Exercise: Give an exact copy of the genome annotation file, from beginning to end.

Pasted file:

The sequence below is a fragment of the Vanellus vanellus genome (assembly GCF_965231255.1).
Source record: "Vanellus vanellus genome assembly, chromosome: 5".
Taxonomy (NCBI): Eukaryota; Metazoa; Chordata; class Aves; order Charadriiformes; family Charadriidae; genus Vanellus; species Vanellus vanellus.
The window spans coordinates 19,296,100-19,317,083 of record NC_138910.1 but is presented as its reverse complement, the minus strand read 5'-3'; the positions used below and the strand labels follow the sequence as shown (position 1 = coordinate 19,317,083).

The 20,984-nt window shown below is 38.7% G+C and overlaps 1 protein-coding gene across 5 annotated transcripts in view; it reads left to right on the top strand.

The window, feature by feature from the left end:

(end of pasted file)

The sequence below is a fragment of the Vanellus vanellus genome (assembly GCF_965231255.1).
Source record: "Vanellus vanellus genome assembly, chromosome: 5".
Taxonomy (NCBI): Eukaryota; Metazoa; Chordata; class Aves; order Charadriiformes; family Charadriidae; genus Vanellus; species Vanellus vanellus.
The window spans coordinates 19,296,100-19,317,083 of record NC_138910.1 but is presented as its reverse complement, the minus strand read 5'-3'; the positions used below and the strand labels follow the sequence as shown (position 1 = coordinate 19,317,083).

The 20,984-nt window shown below is 38.7% G+C and overlaps 1 protein-coding gene across 5 annotated transcripts in view; it reads left to right on the top strand.

The window, feature by feature from the left end: